You are here

wheat stem rust

Categorised under:

Catalogue: GRDC Publications
Overall, barley diseases have the potential to cause very significant costs for farmers... Incidence is 30 per_cent frequency in 30 per_cent of the area, so that the average incidence of the disease affecting the crop is 9 per_cent... Overall, breeding contributes more than 25 per cent of the control for 14 diseases, cultural methods for 32 diseases, and pesticides for six barley diseases...
Related categories:
Catalogue: GRDC Media
Growers are urged to control the 'green bridge' now and choose disease resistant crop varieties, after wheat stem rust, barley leaf rust and powdery mildew were found in Western Australia's southern cropping regions... Department of Agriculture and Food (DAFWA) researcher Kith Jayasena, whose research is supported by the Grains Research and Development Corporation (GRDC), said the detection of significant amounts of wheat stem rust this year was of particular concern as the disease could cause yield losses of up to 90 per cent in susceptible wheat varieties... " the strategy, when applied in trials in the high yielding environment of Gibson in the Esperance region, provided yields 56 per_cent greater than the unsprayed crop, and economic returns of $399 per hectare - compared with $83/ha from a single fungicide application at the first sign of the disease, and $111/ha for a single spray three weeks after the disease becomes evident," he said...
Related categories:
Catalogue: GRDC Media
Western Australian growers with wheat crops susceptible to stem rust should be vigilant in checking crops and spray them early if they find the damaging disease... Grains Research and Development Corporation (GRDC) supported fungicide trials conducted by the Department of Agriculture and Food (DAFWA) have highlighted the importance of responding early to wheat stem rust in susceptible varieties to minimise losses in yield and grain quality... " the strategy, when applied in trials in the high yielding environment of Gibson in the Esperance region, provided yields 56 per_cent greater than the unsprayed crop, and economic returns of $399 per hectare - compared with $83/ha from a single fungicide application at the first sign of the disease, and $111/ha for a single spray three weeks after the disease became evident," Dr Jayasena said...
Related categories:
Catalogue: NVT Online Papers
Regional outbreaks are more common, causing losses over limited areas... Stem rust typically causes losses of 10-50 per cent, but this can increase to up to 90 per cent when it occurs in early spring and is not controlled... Stem rust requires living plants on which to grow and reproduce, so to infect crops during the season it must survive over summer by infecting volunteer cereals or grass hosts, known as the 'green bridge'...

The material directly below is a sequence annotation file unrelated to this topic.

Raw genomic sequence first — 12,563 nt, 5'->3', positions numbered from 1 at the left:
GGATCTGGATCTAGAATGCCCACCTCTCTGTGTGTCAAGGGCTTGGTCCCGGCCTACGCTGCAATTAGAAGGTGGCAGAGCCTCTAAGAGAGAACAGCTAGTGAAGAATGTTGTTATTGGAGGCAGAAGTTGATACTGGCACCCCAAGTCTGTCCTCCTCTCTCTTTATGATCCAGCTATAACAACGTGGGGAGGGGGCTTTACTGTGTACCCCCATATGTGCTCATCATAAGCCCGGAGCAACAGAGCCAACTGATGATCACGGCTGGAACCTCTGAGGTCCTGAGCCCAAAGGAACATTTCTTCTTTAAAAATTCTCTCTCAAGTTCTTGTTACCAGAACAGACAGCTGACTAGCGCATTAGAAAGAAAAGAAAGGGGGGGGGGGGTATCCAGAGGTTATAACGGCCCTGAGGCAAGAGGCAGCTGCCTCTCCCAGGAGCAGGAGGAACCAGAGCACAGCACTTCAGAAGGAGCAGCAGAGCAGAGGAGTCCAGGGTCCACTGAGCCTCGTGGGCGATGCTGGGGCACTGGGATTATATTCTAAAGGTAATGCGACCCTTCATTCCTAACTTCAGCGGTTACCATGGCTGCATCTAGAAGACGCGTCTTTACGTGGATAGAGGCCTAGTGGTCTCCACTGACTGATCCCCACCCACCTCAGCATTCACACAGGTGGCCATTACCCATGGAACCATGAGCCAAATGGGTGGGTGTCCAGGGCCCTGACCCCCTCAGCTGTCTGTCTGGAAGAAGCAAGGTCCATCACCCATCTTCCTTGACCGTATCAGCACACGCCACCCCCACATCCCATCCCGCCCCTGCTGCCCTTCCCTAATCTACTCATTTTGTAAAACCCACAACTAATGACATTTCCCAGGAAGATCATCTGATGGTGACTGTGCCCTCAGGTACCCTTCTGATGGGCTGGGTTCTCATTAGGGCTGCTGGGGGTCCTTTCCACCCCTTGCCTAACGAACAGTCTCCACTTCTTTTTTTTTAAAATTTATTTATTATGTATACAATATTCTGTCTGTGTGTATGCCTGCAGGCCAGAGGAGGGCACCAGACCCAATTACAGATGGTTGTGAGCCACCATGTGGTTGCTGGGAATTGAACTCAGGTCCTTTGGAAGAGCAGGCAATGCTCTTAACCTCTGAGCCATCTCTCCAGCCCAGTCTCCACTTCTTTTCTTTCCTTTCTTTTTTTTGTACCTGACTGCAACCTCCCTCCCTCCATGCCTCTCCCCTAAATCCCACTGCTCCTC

Related categories:
Catalogue: GRDC Research Summaries
Although fungicides can control rust, genetic resistance remains the most environmentally acceptable and economical means of rust control in Australia... Northern region grain growers are being reminded to consider adult plant resistance (APR) to fungal diseases such as stem, stripe and leaf rust, when retaining seed this harvest for next year's crop... As news of the first cereal rust outbreaks in southern Australia reach the University of Sydney's Plant Breeding Institute (PBI), northern region growers are reminded to be vigilant in crop monitoring this season...
Related categories:
Catalogue: GRDC Updates
Cereal rust diseases - recent developments impacting 2011 decisions.. Disease also thrives under these conditions, and stripe rust reached epidemic levels in southern NSW and Victoria... Stem rust also became a cause for concern in late spring through the Mallee of Victoria and South Australia, although crop losses were expected to be light...
Related categories:
Catalogue: GRDC Updates
The paper will review the nature and origins of these new pathotypes, and indicate the expected changes in variety response for the 2008 season... These three isolates look different on these wheats, and so we give each the name of 'pathotype', ie it is a 'type' of the pathogen... The first major pathotype change in the WA pathotype occurred in October 2006 when isolates collected from Coleambally (NSW) and Horsham (Victoria) showed the ability to cause disease on plants with the Yr17 resistance gene...
Related categories:
Catalogue: Ground Cover
Matthew Williams from the University of Sydney's Plant Breeding Institute with wheat grown under LED lighting... LED technology is finding increasing applications in plant growth; fine-tuning the light spectrum for cereal growth has taken significant trial and error, and development in collaboration with an LED supply company (Grow Candy)... Many had to be crossed with locally adapted germplasm before they could be used in commercial breeding...
Related categories:
Catalogue: GRDC Updates
The paper will review the nature and origins of these new pathotypes, and indicate the expected changes in variety response for the 2008 season... These three isolates look different on these wheats, and so we give each the name of 'pathotype', ie it is a 'type' of the pathogen... The second pathotype change was detected among isolates collected early in the 2007 season, and these showed the ability to cause disease on certain triticale varieties, notably Jackie and Breakwell...
Related categories: